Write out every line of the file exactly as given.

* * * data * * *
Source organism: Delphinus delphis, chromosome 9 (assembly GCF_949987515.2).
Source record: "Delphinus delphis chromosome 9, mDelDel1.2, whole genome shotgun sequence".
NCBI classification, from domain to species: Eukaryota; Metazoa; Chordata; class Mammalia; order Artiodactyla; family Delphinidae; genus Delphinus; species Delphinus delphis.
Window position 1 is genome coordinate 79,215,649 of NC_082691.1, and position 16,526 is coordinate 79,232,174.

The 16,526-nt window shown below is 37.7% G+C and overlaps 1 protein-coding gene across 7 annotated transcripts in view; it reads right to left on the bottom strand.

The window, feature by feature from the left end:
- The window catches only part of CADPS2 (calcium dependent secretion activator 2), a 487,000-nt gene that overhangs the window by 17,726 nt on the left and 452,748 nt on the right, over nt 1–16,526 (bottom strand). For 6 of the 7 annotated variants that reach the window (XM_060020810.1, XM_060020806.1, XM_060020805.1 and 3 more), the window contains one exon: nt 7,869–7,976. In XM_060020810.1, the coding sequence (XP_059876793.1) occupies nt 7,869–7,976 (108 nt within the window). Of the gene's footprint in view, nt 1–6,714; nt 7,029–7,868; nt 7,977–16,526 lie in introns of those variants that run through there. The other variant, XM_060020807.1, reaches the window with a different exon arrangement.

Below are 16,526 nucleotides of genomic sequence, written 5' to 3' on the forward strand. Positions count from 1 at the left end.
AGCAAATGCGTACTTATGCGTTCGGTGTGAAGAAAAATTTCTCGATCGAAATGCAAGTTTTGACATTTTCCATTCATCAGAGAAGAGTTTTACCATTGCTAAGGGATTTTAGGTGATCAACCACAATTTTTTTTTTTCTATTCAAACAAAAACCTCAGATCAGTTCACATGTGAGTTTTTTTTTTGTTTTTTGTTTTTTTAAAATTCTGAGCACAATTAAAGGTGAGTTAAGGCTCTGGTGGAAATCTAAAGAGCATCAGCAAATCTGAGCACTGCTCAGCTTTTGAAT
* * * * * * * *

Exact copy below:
Source organism: Delphinus delphis, chromosome 9 (assembly GCF_949987515.2).
Source record: "Delphinus delphis chromosome 9, mDelDel1.2, whole genome shotgun sequence".
NCBI classification, from domain to species: Eukaryota; Metazoa; Chordata; class Mammalia; order Artiodactyla; family Delphinidae; genus Delphinus; species Delphinus delphis.
Window position 1 is genome coordinate 79,215,649 of NC_082691.1, and position 16,526 is coordinate 79,232,174.

The 16,526-nt window shown below is 37.7% G+C and overlaps 1 protein-coding gene across 7 annotated transcripts in view; it reads right to left on the bottom strand.

The window, feature by feature from the left end:
- The window catches only part of CADPS2 (calcium dependent secretion activator 2), a 487,000-nt gene that overhangs the window by 17,726 nt on the left and 452,748 nt on the right, over nt 1–16,526 (bottom strand). For 6 of the 7 annotated variants that reach the window (XM_060020810.1, XM_060020806.1, XM_060020805.1 and 3 more), the window contains one exon: nt 7,869–7,976. In XM_060020810.1, the coding sequence (XP_059876793.1) occupies nt 7,869–7,976 (108 nt within the window). Of the gene's footprint in view, nt 1–6,714; nt 7,029–7,868; nt 7,977–16,526 lie in introns of those variants that run through there. The other variant, XM_060020807.1, reaches the window with a different exon arrangement.

Below are 16,526 nucleotides of genomic sequence, written 5' to 3' on the forward strand. Positions count from 1 at the left end.
AGCAAATGCGTACTTATGCGTTCGGTGTGAAGAAAAATTTCTCGATCGAAATGCAAGTTTTGACATTTTCCATTCATCAGAGAAGAGTTTTACCATTGCTAAGGGATTTTAGGTGATCAACCACAATTTTTTTTTTTCTATTCAAACAAAAACCTCAGATCAGTTCACATGTGAGTTTTTTTTTTGTTTTTTGTTTTTTTAAAATTCTGAGCACAATTAAAGGTGAGTTAAGGCTCTGGTGGAAATCTAAAGAGCATCAGCAAATCTGAGCACTGCTCAGCTTTTGAAT